chestnut book blog

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Spine-Tingling Halloween Ghost Stories

Witch on a broom image


With the leaves falling in earnest now and Halloween just around the corner, I thought it was the right moment for a post about books that give us a scare! Ghost stories and horrors are my guilty pleasure, are they yours? What does it say about us I wonder, that we enjoy being scared? Do we enjoy the adrenaline rush when we know it is not really real? Are our lives so comfortable that we have to get our kicks vicariously? Are we curious about what our reactions would be in unusual circumstances? Probably all of the above, but I know that I have certainly imagined myself and what my reactions would be into my favourite stories.

I remember reading an article that claimed the ghost story was dying out, but I’m not at all sure that is true. I think rather that it is just evolving from the ‘slap-you-round-the-face’ gothic horror of old (Edgar Allen Poe I’m looking at you) to a subtler, more modern take. Kate Mosse’s The Winter Ghosts is a very good example of this, as is The Little Stranger by Sarah Waters. Talking of more modern stories, is now a good time to mention the one and only Stephen King as well? I know he is often frowned upon, but is there a scarier story than The Shining? Even the film makes me fearful of going upstairs on my own, let along the book (which is far, far scarier I think)!

Some of my more historic treats include The Turn of the Screw by Henry James. This is on my bedside table ready for a re-read on 31st! I’ve also long had a soft spot for Collected Ghost Stories by M.R. James. Hardly anyone I mention this treasure-trove to in real live has heard of this so I’m hoping my internet friends can join me in singing its praises as a good, old-fashioned set of spine-tinglers!

It would be rude of me not to include Susan Hill’s wonderful The Woman in Black in any post about ghost stories. I’ve mentioned my love for this before, but let me restate it! This is without a doubt the best ghost story I have ever read. Modern gothic and truly terrifying! It is also one of those rare books that made the world change, just a little bit, when you finish it and realise that black print on a page made you feel more alive than you have for weeks or maybe months. I’ve also been to see this on the stage in London. It had been a very long time since I had read the book at that time and so my recollection of it was somewhat hazy. This turned out to be extremely fortunate because I had the joy of being scared out of my wits all over again! There were only three actors and almost no scenery or props and yet it was one of the most enthralling three hours of my life! If you haven’t had the pleasure of seeing it, and enjoy a bit of white knuckle terror go, go, go!!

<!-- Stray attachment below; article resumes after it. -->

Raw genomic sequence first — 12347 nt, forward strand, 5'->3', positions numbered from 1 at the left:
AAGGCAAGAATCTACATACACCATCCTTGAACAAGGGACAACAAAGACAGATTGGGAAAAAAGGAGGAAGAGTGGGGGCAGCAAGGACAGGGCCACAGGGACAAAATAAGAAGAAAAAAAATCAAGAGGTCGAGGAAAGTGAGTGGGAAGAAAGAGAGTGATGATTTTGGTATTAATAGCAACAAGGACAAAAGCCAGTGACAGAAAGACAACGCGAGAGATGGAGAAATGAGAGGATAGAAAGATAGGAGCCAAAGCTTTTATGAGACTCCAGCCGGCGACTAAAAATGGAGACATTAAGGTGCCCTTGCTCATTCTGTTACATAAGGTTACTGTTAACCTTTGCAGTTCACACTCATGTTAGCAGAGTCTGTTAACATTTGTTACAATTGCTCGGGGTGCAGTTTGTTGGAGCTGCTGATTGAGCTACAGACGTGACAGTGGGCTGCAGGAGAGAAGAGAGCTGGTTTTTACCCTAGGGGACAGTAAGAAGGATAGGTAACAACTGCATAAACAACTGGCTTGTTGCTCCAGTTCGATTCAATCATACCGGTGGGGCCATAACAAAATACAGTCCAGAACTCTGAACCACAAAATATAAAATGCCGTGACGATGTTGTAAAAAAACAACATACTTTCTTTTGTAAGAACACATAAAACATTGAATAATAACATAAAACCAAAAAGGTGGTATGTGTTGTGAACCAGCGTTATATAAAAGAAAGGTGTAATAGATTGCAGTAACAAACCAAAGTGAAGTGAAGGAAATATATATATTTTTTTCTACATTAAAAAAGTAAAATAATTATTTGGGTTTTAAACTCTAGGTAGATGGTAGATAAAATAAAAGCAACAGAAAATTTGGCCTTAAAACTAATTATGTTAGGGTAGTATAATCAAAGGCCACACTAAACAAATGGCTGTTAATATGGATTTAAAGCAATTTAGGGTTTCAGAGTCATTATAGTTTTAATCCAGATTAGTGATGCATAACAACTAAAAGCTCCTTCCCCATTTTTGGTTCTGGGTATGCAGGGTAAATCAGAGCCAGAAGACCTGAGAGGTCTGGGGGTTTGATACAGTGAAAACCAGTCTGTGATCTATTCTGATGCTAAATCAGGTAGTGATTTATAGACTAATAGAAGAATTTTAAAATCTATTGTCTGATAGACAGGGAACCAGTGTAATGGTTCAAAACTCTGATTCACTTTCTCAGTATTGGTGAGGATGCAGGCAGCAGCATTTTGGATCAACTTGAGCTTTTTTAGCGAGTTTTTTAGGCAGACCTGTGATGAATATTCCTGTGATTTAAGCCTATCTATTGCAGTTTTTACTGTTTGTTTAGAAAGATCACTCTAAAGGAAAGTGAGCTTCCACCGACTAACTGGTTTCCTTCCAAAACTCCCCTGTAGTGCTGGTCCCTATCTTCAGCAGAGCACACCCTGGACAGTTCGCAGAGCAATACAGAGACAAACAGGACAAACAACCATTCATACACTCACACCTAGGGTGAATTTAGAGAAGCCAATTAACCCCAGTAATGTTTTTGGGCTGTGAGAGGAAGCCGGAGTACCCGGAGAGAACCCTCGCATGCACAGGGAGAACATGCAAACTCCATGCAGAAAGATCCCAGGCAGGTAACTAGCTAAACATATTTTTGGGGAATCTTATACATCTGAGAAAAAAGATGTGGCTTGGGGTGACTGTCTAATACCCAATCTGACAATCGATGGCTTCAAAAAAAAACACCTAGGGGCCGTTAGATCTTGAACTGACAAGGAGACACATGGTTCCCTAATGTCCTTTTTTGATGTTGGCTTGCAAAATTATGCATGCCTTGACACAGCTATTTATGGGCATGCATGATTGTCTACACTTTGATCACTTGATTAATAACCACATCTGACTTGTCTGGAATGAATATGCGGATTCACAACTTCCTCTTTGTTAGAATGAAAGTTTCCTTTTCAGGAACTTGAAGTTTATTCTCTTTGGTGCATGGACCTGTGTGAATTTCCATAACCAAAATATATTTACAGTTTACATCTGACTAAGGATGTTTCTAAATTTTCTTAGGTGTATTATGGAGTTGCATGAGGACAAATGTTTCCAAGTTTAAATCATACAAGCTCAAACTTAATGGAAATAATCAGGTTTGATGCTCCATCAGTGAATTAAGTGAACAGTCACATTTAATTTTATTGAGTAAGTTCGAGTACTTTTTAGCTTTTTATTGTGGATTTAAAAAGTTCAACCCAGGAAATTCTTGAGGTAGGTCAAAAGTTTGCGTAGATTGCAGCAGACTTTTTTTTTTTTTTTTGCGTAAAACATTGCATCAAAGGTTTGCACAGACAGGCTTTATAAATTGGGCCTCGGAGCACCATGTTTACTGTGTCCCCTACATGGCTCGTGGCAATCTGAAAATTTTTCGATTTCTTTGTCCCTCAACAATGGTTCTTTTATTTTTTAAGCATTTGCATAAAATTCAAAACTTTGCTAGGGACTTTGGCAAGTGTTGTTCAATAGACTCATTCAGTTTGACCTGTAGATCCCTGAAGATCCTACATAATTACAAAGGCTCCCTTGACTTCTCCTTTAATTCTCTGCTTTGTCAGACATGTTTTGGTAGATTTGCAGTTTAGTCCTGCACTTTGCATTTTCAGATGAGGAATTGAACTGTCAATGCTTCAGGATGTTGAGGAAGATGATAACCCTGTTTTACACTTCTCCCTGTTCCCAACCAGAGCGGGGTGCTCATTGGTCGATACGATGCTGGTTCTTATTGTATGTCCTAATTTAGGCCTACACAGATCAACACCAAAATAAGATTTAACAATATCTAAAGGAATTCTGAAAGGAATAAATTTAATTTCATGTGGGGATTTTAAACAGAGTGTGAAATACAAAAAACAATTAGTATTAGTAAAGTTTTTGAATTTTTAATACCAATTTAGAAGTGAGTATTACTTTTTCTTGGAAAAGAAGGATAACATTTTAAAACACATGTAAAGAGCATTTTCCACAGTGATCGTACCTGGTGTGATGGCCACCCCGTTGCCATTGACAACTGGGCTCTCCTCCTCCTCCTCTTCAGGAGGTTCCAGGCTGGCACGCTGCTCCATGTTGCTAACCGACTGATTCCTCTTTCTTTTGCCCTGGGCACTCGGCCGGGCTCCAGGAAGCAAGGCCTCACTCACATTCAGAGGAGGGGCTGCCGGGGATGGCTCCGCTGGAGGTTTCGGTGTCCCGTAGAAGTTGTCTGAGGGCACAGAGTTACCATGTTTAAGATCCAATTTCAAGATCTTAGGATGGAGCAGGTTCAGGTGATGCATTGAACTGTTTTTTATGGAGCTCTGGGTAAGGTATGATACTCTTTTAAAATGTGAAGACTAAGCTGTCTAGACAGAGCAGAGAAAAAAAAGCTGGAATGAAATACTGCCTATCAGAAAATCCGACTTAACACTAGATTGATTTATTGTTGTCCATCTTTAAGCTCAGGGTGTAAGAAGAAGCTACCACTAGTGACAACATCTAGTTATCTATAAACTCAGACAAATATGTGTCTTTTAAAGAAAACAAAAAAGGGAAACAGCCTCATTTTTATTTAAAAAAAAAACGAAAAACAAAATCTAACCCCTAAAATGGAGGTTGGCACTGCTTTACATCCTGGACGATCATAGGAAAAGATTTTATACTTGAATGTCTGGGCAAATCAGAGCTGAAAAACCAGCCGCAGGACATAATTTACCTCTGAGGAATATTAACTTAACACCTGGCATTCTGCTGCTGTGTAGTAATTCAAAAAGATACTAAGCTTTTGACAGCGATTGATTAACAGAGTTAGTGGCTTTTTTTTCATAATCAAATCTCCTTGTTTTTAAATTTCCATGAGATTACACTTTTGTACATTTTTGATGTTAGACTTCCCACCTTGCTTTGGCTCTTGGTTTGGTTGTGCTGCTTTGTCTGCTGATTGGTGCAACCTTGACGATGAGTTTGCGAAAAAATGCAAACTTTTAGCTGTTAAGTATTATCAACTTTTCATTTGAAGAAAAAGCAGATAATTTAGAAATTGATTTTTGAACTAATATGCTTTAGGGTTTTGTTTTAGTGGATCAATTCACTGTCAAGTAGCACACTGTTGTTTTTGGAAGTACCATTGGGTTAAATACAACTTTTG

Have a fun and happy Halloween! You’ll find me, ignoring my door bell, curled up with a fright-fest of books!


Top Eight Books for Summer

I mentioned recently that I have books I definitely consider to be ‘summer’ books, to be read on holiday and when the weather is balmy. I thought I’d make a list of the top eight (I tried to do five, but just couldn’t narrow it down!) in my opinion and see if you agreed or disagreed with me!

1. Atonement by Ian McEwan

One of my favourite ever books. The description of a summer of privilege at a country house before disaster strikes is beautiful.

2. Gone with the Wind by Margaret Mitchell

Scarlett O’Hara just demands to be read in summer so we can imagine the sultry southern heat at Tara.

3. The Harry Potter series by J. K. Rowling

I first read Harry Potter on holiday in Italy in 2000 so it is forever associated with summer for me.

4. The Great Gatsby by F. Scott Fitzgerald

Escaping the heat of New York, Nick Caraway is sucked into the ill-fated love affair of Jay Gatsby and Daisy Buchanan one summer.

5. The Stand by Stephen King

My favourite Stephen King is between this and The Shining, but this shouts summer to me I think. It is an epic battle of good and evil in the Nevada desert.

6. Love in the Time of Cholera by Gabriel Garcia Marquez

I blogged about this recently, but a wonderful summer read.

7. To Kill a Mockingbird by Harper Lee

It marked the summers of my school years when we read it often, with the smell of freshly mown grass in the air.  What an incredible story!

8. The Catcher in the Rye by J. D. Salinger

That image of the children playing in the rye is haunting and all about summer.

Will you be reading any of these this summer?